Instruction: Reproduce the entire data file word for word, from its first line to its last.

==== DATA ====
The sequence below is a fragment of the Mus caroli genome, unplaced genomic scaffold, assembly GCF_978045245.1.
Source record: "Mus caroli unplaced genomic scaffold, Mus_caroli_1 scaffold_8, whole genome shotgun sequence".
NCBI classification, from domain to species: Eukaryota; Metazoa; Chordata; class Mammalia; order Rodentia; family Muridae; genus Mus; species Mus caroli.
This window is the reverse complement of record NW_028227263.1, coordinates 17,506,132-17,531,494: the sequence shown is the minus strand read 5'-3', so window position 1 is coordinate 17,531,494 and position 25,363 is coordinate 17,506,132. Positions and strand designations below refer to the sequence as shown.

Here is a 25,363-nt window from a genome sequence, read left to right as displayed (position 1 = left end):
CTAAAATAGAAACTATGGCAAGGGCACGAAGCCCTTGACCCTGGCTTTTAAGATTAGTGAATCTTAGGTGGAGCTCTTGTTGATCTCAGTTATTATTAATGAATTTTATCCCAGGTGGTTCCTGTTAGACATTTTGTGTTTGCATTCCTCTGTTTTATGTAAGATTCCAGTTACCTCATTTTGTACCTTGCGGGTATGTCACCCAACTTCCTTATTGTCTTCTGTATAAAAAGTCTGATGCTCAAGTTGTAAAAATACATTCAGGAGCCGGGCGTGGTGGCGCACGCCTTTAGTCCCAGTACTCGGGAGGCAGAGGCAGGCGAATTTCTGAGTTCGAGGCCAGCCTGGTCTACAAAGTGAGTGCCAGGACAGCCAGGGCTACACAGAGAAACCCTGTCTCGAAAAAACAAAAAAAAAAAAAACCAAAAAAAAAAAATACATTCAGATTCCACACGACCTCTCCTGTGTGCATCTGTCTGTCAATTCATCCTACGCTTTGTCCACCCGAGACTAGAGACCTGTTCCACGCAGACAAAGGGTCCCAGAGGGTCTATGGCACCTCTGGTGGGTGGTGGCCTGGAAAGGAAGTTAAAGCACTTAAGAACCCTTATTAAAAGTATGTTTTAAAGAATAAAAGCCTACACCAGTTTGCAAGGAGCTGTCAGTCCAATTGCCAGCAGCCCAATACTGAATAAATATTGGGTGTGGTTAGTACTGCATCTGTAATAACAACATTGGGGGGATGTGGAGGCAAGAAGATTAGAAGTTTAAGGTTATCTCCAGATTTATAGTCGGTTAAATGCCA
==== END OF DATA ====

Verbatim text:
The sequence below is a fragment of the Mus caroli genome, unplaced genomic scaffold, assembly GCF_978045245.1.
Source record: "Mus caroli unplaced genomic scaffold, Mus_caroli_1 scaffold_8, whole genome shotgun sequence".
NCBI classification, from domain to species: Eukaryota; Metazoa; Chordata; class Mammalia; order Rodentia; family Muridae; genus Mus; species Mus caroli.
This window is the reverse complement of record NW_028227263.1, coordinates 17,506,132-17,531,494: the sequence shown is the minus strand read 5'-3', so window position 1 is coordinate 17,531,494 and position 25,363 is coordinate 17,506,132. Positions and strand designations below refer to the sequence as shown.

Here is a 25,363-nt window from a genome sequence, read left to right as displayed (position 1 = left end):
CTAAAATAGAAACTATGGCAAGGGCACGAAGCCCTTGACCCTGGCTTTTAAGATTAGTGAATCTTAGGTGGAGCTCTTGTTGATCTCAGTTATTATTAATGAATTTTATCCCAGGTGGTTCCTGTTAGACATTTTGTGTTTGCATTCCTCTGTTTTATGTAAGATTCCAGTTACCTCATTTTGTACCTTGCGGGTATGTCACCCAACTTCCTTATTGTCTTCTGTATAAAAAGTCTGATGCTCAAGTTGTAAAAATACATTCAGGAGCCGGGCGTGGTGGCGCACGCCTTTAGTCCCAGTACTCGGGAGGCAGAGGCAGGCGAATTTCTGAGTTCGAGGCCAGCCTGGTCTACAAAGTGAGTGCCAGGACAGCCAGGGCTACACAGAGAAACCCTGTCTCGAAAAAACAAAAAAAAAAAAAACCAAAAAAAAAAAATACATTCAGATTCCACACGACCTCTCCTGTGTGCATCTGTCTGTCAATTCATCCTACGCTTTGTCCACCCGAGACTAGAGACCTGTTCCACGCAGACAAAGGGTCCCAGAGGGTCTATGGCACCTCTGGTGGGTGGTGGCCTGGAAAGGAAGTTAAAGCACTTAAGAACCCTTATTAAAAGTATGTTTTAAAGAATAAAAGCCTACACCAGTTTGCAAGGAGCTGTCAGTCCAATTGCCAGCAGCCCAATACTGAATAAATATTGGGTGTGGTTAGTACTGCATCTGTAATAACAACATTGGGGGGATGTGGAGGCAAGAAGATTAGAAGTTTAAGGTTATCTCCAGATTTATAGTCGGTTAAATGCCA